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Are Certain Employees Not Covered By Florida Workers’ Compensation?

WorkInjClaim

For the majority of Florida workers, the ability to collect workers’ compensation benefits after an on-the-job injury is assumed. However, there are certain situations in which certain employees are exempt from (or excluded from) being able to obtain workers’ compensation benefits, and if you are not careful to keep up with such exceptions, you may get a nasty shock one day if you get hurt at work. Contacting a workers’ compensation attorney can help to clarify matters if you are in this situation.

Different Industries, Different Requirements

In Florida, different industries are subject to different workers’ compensation insurance requirements. By law, if a construction business has 1 or more employees, they must carry coverage, while a non-construction or agricultural business must only carry coverage if they have 4 or more employees. The definition of ‘employee’ may also differ from industry to industry; for example, if you own a limited liability company (LLC), for example, you are considered an employee even though you are the owner.

Be advised that even if you qualify as an employee, there are certain situations when an owner may file to exempt certain employees from workers’ compensation coverage, primarily to save money on insurance rates. Most often, this is done with owners and officers of a company, after filing an official Election of Exemption with the state Division of Workers’ Compensation. This does involve a certain amount of risk to that employee, but often, the benefits are presumed to outweigh the cost.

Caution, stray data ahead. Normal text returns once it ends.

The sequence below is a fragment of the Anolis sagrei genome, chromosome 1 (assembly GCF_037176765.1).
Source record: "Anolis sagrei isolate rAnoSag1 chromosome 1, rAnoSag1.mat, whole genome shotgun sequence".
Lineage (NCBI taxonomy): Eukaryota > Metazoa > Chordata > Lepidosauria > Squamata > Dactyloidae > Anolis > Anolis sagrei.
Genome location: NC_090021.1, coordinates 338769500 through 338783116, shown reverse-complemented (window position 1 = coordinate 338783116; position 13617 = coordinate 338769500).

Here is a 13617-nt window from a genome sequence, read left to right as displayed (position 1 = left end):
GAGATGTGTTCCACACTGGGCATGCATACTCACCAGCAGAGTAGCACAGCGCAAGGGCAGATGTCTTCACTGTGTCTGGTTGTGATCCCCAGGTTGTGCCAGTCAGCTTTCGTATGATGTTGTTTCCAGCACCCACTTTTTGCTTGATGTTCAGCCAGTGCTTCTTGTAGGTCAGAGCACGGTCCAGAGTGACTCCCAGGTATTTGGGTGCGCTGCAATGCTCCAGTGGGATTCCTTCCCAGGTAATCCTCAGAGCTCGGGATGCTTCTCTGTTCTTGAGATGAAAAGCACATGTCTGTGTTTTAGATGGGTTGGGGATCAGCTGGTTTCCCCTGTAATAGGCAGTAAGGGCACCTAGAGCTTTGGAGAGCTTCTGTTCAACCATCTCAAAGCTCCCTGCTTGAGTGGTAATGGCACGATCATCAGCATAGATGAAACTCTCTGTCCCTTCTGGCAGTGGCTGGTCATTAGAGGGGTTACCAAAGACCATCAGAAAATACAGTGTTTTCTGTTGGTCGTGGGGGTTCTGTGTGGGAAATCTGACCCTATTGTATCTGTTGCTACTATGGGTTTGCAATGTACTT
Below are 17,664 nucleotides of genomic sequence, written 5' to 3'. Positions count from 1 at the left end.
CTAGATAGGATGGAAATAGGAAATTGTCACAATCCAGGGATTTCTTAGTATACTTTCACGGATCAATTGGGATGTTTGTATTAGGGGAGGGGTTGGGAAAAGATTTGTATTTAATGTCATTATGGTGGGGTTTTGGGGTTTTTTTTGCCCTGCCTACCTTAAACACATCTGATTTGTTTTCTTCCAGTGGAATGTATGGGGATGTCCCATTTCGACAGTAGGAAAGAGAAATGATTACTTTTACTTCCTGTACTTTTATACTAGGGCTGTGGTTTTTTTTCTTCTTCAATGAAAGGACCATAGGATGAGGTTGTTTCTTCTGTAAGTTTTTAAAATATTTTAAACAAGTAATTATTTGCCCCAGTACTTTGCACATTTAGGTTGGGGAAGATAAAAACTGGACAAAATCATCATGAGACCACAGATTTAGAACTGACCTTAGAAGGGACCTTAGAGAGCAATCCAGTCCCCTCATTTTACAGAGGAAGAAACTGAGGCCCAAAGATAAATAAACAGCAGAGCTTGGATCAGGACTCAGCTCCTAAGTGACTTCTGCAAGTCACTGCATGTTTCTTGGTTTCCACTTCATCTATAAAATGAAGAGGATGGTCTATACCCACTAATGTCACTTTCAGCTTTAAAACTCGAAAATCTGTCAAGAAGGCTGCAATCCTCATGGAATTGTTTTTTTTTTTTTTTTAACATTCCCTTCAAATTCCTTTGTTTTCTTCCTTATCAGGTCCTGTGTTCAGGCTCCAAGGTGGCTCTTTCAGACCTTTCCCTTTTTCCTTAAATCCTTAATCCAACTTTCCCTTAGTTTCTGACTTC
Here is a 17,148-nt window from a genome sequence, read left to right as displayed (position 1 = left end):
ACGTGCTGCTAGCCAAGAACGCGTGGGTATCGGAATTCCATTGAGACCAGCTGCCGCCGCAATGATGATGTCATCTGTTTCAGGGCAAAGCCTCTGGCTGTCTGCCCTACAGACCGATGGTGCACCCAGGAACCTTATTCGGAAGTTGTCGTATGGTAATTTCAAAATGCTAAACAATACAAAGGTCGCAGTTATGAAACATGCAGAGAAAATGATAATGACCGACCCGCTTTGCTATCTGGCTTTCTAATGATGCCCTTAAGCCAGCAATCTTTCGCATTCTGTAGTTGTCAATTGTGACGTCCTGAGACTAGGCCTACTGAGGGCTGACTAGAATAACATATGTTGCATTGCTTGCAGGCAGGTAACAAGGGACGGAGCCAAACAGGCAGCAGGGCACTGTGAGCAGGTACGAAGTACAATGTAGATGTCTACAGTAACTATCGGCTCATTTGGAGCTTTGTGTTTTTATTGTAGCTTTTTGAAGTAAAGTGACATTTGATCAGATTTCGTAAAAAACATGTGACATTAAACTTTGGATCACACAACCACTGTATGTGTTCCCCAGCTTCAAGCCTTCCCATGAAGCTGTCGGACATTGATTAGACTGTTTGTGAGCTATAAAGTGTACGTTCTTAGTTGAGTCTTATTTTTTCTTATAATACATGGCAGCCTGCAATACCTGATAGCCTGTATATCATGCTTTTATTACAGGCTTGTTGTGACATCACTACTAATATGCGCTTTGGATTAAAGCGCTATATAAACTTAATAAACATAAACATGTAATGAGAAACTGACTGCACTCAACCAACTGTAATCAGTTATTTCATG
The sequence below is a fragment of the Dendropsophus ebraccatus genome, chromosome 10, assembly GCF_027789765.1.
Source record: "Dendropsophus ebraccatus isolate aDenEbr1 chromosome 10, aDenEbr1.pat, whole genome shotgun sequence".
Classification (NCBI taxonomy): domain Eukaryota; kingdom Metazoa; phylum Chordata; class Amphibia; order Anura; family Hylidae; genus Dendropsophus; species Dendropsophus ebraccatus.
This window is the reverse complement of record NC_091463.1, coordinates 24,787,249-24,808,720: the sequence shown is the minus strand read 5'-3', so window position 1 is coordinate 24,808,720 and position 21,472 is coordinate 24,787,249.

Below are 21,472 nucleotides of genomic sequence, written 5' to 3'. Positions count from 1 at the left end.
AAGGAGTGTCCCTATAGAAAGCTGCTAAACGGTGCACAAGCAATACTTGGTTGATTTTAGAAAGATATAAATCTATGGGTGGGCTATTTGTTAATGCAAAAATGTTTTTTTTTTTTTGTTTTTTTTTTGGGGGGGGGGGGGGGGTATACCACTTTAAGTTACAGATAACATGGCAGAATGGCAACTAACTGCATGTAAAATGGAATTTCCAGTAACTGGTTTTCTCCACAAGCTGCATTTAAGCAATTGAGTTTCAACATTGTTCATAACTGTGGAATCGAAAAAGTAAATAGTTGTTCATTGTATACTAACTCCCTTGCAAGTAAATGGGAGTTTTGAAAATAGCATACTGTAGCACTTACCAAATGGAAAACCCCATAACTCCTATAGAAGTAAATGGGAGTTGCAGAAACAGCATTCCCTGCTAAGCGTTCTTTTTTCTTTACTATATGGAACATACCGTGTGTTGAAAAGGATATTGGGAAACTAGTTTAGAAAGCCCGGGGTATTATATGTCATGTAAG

Are You Actually An Employee?

The other major group of employees that are often excluded from workers’ compensation coverage in Florida are not actually ‘employees’ in the colloquial sense; independent contractors occupy a different role than employees. The way to differentiate the two roles is through what Florida law calls the “right of control” test. If a person:

  • Is paid for their work on a “competitive bid” basis, or after the completion of a task or set of tasks as opposed to being salaried;
  • Has or has applied for a federal employer ID number of their own;
  • Does work for multiple employers without having to complete any kind of application; and
  • Maintains their own separate premises, with their own workspace, tools, and materials;

they are generally presumed to be an independent contractor. There are other factors that can be taken into account as well, such as if someone has business bank accounts in their name for paying business expenses, or has continuing or recurring business liabilities or obligations, but the ‘right of control’ test is the primary question. The reason independent contractors are so often excluded from benefits under workers’ compensation insurance is because their independence allows them to seek other opportunities (and thus, other avenues to cover medical bills and other expenses).

Contact An Orlando Workers’ Compensation Attorney

If you are injured at work, you are likely intending to file a claim with your employer’s workers’ compensation insurer – but if you are an independent contractor or other exempt employee, you may not be able to do this. Contacting an Orlando workers’ compensation attorney from the Hornsby Law Group can help to answer any questions you may have about your rights to benefits. Call us today at (407) 499-8887 for a free consultation.

Source:

myfloridacfo.com/Division/wc/Employer/coverage.htm

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